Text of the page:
Criticizm is easy. Leadership is not.
“Do you understand where you went wrong?” she asked me, eyebrows raised, leaning forward across the desk as if to accentuate her words.
It was the dispiriting question I dreaded. Hearing it rattle and bounce on replay round and round inside my head kept me awake at night. I knew it was coming, most days, but that didn’t make it any easier when it loomed large across the desk at me. Every time it lunged forward like a sword in a fight, I felt a stab of humiliation and rage in equal measure. I’ve never been a fan of martial arts.
My new boss was, for want of a better word, horrible. (Others begin with ‘F’ or ‘B’ and aren’t as polite, so we’ll go with the ‘H’ word.)
Sometimes (but rarely) she had valid points in her critique. Other times (read: most), it was plain, good old simple subjectivity. My problem was, it was always a critique. Life, as we all know, is 20/20 in hindsight. I too could sit and rip a piece of work to pieces, pull apart sentences and stuff the creative bird full of negativity. Criticizm is easy.
Often in job interviews for magazines they ask for a critique of the latest issue. To me, that will always come second to asking for ideas. Why? Because it’s easier to point out what’s ‘wrong’ with something than to come up with something creative, especially under pressure. And because making your staff feel defective can have seriously negative consequences on employee engagement and retainment. In fact, in a recent study by Gallup, 50 per cent of 7,200 adults surveyed said they’d left a job “to get away from their manager,” because as everyone who’s worked under a horrible boss knows, no amount of jobs perks can outweigh the burden of dreading coming face to face with another negative critique of your work every day.
What I wanted to say to my horrible boss when asked the looming question about what I’d done ‘wrong’ was, “Yes, I understand. What would you have done?” But, of course, it’s frowned upon and deemed confrontational to ever put a boss on the spot with such a question. Why is that? It’s a stupid unwritten rule of office etiquette. Being more protected should not come hand in hand with a promotion and a pay-rise.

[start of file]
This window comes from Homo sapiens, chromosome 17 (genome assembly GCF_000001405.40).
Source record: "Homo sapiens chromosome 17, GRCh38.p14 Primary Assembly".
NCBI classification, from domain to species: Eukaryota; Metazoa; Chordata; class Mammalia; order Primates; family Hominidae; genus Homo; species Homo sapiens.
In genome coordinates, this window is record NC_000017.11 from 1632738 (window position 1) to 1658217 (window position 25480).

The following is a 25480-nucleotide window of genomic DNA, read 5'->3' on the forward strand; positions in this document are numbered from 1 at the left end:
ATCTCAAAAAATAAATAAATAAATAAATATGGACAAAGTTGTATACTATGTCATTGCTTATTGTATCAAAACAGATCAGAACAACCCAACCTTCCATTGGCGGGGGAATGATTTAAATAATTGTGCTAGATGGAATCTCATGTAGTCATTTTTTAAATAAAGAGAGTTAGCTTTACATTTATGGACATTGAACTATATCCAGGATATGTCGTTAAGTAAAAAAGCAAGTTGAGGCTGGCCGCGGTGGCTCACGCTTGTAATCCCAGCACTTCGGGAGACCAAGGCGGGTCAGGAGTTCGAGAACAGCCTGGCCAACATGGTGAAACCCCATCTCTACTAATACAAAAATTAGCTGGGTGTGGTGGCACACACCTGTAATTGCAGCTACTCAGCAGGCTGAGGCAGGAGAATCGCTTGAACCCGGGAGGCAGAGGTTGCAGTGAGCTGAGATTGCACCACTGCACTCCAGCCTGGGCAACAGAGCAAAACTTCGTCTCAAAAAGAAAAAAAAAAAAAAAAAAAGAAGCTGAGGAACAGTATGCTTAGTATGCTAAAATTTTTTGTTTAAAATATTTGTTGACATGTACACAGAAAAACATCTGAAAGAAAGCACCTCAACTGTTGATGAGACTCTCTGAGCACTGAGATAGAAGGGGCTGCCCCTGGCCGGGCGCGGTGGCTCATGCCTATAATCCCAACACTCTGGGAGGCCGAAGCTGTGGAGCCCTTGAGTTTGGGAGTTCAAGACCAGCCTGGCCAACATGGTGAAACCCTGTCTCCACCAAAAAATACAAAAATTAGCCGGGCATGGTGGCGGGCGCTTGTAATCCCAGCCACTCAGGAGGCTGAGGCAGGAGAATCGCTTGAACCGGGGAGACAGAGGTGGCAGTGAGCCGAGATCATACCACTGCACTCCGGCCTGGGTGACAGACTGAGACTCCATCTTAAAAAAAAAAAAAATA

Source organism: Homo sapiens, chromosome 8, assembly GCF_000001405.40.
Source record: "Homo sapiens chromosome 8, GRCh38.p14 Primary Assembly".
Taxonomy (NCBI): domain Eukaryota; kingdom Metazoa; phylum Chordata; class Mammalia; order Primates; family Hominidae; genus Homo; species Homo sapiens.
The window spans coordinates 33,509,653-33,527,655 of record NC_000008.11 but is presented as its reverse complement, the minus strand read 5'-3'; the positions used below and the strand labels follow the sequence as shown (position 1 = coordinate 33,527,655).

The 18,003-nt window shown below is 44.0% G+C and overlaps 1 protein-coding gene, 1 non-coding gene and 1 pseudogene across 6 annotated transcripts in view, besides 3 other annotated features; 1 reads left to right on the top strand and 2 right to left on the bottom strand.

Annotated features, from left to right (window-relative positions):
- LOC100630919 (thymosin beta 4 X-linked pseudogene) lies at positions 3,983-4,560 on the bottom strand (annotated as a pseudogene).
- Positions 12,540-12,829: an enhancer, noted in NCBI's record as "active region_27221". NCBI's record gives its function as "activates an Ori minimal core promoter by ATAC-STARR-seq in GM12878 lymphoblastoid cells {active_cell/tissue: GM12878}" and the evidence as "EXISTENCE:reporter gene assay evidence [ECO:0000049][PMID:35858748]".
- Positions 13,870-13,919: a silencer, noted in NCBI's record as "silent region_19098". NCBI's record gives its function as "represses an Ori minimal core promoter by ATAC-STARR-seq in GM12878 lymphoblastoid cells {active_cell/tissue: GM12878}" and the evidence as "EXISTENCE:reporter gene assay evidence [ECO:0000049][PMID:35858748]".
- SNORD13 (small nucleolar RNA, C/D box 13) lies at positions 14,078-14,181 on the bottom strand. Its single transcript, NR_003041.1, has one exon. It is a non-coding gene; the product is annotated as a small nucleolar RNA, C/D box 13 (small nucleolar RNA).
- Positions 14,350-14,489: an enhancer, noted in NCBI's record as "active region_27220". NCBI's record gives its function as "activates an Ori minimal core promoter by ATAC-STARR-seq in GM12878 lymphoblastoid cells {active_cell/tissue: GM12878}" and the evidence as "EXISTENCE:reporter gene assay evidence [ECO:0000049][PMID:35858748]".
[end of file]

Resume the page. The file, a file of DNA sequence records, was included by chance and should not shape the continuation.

A true leader would explain what they would have done differently because there are no chinks in their armor. A real leader will go one step further into the actual trenches and show you how it’s done. As Benjamin Franklin said, “Well done is better than well said.” In other words, don’t tell me, show me.
Simply having a set of clear guidelines to achieve your manager’s idea of ‘success’, and clarifying exactly what that looks like, can make all the difference when it comes to job satisfaction. According to the Gallup report, “Clarity of expectations is perhaps the most basic of employee needs and is vital to performance.”
In the serenity of a calm, cool office, it is easy to critique. What is not easy is thinking on your feet when you’re in the heat of a deadline. Sure, I could have fine-tuned the piece a little, but did I have time? No. If I could rewrite it would I like to? Yes. Is there any point to shredding my work without constructive takeaways? No. Teach me something, dear leader, so I can do better next time.
Looking at this from the other end of the ladder, it is really important as you tuck promotions under your belt not to forget how draining critiques are. No matter how busy your days become, to maintain your position as an aspirational, inspirational manager you must keep investing in the bank of your talent pool of staff.
The real million dollar, question in this instance, sadly was, “Could you have done better?”
I shall refrain from answering and by my silence, say it all.
A real boss won’t leave you in any doubt that they could have done better. They don’t sit back in their office away from the action and hide. The get their fingers dirty on the keyboard when the opportunity arises, fire-fight when necessary, pull a team into action under duress, and guide them to safer waters with ease.
Yes, it’s the hard way to lead. What you want is for your staff to bring perfection to your door (possibly with cupcakes) to save you time and energy. But get real. You can’t keep taking withdrawals without injecting funds.
So, my reply to horrible boss should have been, “Dear Boss, before you give me your critique, give me direction. Be so clear, its crystal what you expect. Show me why you’re in the position above me. Then, and only then, am I interested in hearing your feedback.”
Instead, I moved on with a promotion, and a less horrible boss.